The Battersea Society: Planning Application submission Welcome to the Battersea Society website


Planning Submission


Submission to Wandsworth Borough Council
Added on: 6 February 2017 at 18:41:14

Homebase Swandon Way – 2016/7356

The Battersea Society objects to this application for a development which is in clear breach of the Council’s own development policies.  The height, scale and massing of the proposed buildings are an inappropriate form of development for the site.  They fail to respond to or integrate with the surrounding townscape and, if built, would be to the detriment of the visual amenity both in relation to the immediate area and as viewed from the wider context of the historic environment.


The design as presented echoes that of the Embassy Garden buildings in Nine Elms Lane.  It is notable that even in this context, the design has been subject to considerable criticism.


The proposals for affordable housing are wholly inadequate. In addition they fail to take note of the need for affordable rented housing rather than expensive flats affordable only for the more fortunate of potential buyers.


It appears that neither Wandsworth Council nor TfL are prepared to consider the cumulative impact on public transport and road capacity of the developments already consented in the immediate area but rather assess each application here, in York Road, Lombard Road and Wandsworth Town in isolation, one from another.  The increases in rail capacity, while welcome, are at best likely to meet current demand more safely.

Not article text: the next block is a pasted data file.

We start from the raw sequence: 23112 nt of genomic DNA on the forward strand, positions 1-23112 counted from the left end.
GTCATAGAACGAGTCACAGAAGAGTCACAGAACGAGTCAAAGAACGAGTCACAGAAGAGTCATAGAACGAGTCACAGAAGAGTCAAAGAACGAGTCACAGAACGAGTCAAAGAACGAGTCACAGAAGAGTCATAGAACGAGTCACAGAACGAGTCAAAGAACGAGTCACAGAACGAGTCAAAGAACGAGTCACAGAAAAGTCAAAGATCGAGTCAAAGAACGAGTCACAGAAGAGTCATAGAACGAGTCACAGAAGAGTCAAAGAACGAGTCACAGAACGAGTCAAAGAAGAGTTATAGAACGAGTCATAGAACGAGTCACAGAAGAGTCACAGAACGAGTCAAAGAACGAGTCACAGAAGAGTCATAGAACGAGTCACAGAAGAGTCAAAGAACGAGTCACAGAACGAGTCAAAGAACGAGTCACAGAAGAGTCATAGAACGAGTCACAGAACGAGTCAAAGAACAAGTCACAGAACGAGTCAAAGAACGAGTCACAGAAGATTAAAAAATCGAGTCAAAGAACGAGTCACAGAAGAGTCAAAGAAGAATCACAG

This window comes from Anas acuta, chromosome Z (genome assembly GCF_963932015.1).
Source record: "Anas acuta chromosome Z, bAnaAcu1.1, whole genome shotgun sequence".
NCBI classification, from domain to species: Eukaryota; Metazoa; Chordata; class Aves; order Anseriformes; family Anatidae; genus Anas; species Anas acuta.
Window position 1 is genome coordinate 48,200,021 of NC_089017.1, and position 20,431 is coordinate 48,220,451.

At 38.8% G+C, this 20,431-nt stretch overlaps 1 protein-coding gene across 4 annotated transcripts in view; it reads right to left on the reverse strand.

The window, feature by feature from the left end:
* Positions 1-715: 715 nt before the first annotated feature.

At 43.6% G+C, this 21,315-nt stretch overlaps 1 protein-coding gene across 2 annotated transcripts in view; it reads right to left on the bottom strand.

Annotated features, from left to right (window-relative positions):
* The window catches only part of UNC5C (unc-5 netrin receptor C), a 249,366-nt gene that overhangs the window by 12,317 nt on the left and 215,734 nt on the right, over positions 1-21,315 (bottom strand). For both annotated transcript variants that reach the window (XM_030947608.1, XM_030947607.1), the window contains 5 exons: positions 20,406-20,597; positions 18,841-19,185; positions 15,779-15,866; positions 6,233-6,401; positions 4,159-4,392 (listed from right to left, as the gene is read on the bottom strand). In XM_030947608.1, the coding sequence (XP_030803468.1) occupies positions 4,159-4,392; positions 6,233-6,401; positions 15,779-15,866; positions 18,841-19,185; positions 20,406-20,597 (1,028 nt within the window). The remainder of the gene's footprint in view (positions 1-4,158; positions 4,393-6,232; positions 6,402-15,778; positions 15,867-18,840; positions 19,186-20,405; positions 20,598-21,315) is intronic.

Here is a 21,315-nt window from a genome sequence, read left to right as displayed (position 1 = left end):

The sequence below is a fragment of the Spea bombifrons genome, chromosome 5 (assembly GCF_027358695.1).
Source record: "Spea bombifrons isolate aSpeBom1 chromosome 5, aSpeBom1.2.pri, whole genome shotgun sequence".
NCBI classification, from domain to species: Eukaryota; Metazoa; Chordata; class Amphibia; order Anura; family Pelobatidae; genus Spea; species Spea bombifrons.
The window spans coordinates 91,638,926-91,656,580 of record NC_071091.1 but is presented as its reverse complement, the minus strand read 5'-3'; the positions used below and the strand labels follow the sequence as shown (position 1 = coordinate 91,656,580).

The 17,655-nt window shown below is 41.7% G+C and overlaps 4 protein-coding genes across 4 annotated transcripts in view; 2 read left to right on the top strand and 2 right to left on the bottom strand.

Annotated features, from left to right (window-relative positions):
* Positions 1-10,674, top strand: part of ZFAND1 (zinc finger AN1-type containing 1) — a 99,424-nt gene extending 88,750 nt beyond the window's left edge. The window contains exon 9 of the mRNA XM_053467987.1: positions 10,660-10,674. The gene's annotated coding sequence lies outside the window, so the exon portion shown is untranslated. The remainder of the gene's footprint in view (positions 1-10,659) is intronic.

We are concerned at the request for any planning permission given to remain in force for seven years rather than the usual three. No adequate reason is given for this and it raises speculation about the longer term plans of the site owners.    


We find it hard to understand how planning officers can continue to recommend to the Planning Applications Committee proposals which have no basis in the approved Local Plan.


The Battersea Society has in the past actively engaged with the consultation process but we begin to feel there is little point in doing so in the future, given that the Council, its officers and developers appear to see approved policies as merely hurdles to be negotiated or ignored. 


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